If you run social media channels, make use of the data they collect. Start with your Facebook account. Just like with the website, comments can be a source of information, but let’s be honest – there are many profiles with almost no comments at all.

That’s the case with your business? Then move on to the next step and see the posts that gained the biggest number of redirections to the website or shares. Then check the publications with the highest engagement rate. You can also take a look at the stats of the paid campaigns and analyze them in the same way.

Last but not least, find 2-3 Facebook groups that gather people who fit the profile of your target user. Analyze around 10-15 posts in each of them to find the answers to the questions you prepared earlier.

What you can find out?
Social media data shows you what users are interested in, but also the problems they want to solve and the solutions. All this can make you see the elements that should be improved or those that require a special focus. Eventually, this will help you design information architecture and define the most important features.

Apart from social media, you can gain insights on other platforms where people ask questions and search for advice. Think about where you can find the potential users on the Internet. Such a place can be Quora or Amazon, for example.

3. Insights gained from conversations

You may find many people with valuable knowledge within your organization. Talk to the New Business manager and ask him about the concerns customers have and the information they often want to obtain. Depending on your business model, it might be better to get friendly with client service. After all, they know your target group like anybody else.

What can you find out?
Insights gained this way can help you discover fields that need to be improved. You’ll get to know what kind of content should be included in a design project, and what mistakes to avoid.

4. Reports

Recommended tools: Google Spreadsheets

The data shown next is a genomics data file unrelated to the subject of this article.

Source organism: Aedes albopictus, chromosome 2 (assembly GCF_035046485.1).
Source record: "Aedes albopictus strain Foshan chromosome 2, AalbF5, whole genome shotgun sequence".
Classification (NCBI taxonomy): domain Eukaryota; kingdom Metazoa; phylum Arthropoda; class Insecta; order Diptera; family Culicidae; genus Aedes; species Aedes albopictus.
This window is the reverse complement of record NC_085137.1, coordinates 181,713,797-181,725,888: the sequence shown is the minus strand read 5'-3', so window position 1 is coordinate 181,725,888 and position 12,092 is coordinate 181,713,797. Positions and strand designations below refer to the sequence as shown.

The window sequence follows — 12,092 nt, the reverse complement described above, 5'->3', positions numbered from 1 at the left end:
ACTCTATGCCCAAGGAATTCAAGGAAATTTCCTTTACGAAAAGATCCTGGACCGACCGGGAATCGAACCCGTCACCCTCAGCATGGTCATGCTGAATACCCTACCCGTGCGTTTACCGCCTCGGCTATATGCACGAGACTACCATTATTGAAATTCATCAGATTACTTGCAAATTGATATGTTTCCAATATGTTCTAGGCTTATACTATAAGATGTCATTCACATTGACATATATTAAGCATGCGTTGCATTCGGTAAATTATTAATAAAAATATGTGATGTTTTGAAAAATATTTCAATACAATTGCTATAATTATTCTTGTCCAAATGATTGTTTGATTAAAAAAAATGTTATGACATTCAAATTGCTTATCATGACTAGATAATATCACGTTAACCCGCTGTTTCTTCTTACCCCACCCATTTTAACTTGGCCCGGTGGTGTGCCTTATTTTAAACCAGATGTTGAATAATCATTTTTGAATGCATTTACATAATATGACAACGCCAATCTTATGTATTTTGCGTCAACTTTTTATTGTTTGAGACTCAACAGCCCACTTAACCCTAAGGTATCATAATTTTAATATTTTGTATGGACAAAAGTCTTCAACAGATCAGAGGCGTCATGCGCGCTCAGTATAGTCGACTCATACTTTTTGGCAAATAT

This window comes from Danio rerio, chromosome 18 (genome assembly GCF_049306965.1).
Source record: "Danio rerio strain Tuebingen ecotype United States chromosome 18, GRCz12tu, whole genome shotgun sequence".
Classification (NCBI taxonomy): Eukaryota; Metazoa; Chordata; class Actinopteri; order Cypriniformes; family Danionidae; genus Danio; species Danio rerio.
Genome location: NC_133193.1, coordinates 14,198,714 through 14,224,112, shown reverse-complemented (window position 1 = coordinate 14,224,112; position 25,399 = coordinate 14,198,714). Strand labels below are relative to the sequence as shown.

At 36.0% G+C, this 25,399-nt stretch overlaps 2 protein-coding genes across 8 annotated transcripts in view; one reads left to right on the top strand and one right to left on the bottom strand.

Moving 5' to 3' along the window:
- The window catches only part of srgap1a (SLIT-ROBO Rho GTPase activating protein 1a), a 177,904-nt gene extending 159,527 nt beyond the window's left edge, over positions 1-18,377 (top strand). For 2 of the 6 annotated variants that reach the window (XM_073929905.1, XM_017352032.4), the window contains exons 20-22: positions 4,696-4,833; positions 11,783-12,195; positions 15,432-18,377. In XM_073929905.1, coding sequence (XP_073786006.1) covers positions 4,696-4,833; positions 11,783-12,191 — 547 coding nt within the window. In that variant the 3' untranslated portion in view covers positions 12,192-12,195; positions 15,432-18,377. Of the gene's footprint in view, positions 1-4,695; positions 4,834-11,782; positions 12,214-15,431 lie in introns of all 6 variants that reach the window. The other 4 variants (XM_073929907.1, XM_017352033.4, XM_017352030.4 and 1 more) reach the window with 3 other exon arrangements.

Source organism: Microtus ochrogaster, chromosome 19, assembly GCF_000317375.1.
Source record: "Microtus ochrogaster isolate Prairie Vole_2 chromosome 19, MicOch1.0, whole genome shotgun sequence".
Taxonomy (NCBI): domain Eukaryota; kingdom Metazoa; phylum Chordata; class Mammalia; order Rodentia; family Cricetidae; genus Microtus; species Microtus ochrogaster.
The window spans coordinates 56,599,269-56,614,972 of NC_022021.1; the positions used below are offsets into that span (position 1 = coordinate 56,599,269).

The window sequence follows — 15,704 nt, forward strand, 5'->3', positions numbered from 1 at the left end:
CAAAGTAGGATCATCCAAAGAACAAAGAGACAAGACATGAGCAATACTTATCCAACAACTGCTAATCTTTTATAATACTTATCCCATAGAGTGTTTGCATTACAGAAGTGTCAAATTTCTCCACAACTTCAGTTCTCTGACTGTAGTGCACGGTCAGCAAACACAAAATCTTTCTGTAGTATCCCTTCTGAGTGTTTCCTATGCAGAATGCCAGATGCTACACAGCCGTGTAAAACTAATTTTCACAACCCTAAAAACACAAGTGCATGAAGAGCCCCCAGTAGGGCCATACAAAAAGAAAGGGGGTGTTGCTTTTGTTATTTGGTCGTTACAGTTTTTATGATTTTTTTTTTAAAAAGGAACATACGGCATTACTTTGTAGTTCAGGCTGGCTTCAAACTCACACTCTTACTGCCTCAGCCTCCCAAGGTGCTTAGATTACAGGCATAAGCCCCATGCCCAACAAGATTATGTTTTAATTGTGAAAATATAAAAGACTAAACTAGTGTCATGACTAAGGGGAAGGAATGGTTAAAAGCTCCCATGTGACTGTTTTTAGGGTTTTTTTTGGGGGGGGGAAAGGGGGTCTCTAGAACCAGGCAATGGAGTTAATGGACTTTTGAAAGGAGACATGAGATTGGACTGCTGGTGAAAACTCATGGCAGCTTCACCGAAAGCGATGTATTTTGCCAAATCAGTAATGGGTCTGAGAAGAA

Finally, we move on to probably the most obvious but still a very important source – the reports. It’s hard to list all the websites that offer reliable data online, so we suggest only a few websites to start with:

Chances are your company had conducted research before that focuses on your target group. Even if these reports are not directly linked to your product, check them out. Maybe somewhere there is information you can use.

What can you find out?
Reports offer a vast amount of data, so it’s particularly important to focus on the goals set at the initial stage. With a bit of luck these documents will let you answer the following questions:

  • who is the target group – how old they are; what they do professionally and in their spare time; what environment they live in, etc.;
  • what challenges do they have to face (that are relevant to your product);
  • how your potential users try to solve the problem and what is their motivation,
  • what makes them happy/ unhappy concerning the available solutions.

When searching through the reports always check how the research was conducted. Sometimes samples are not representative, and methods do not allow to get credible results. Also, take a look at the date when the research has been conducted to make sure it’s not outdated.

Sources mentioned above are examples that can be considered an inspiration when you prepare for your own desk research. But we realize it’s hard to predict which ones will work best for your project, especially if you’ve never done it before.

What is our recommendation then? Take your time, grab a cup of coffee, and methodically check all the available options. We specifically focused on the materials you can access without leaving a comfy place behind the desk, so it could be easier for you. At the ideation stage (and even later on) you’ll see that this effort will pay off!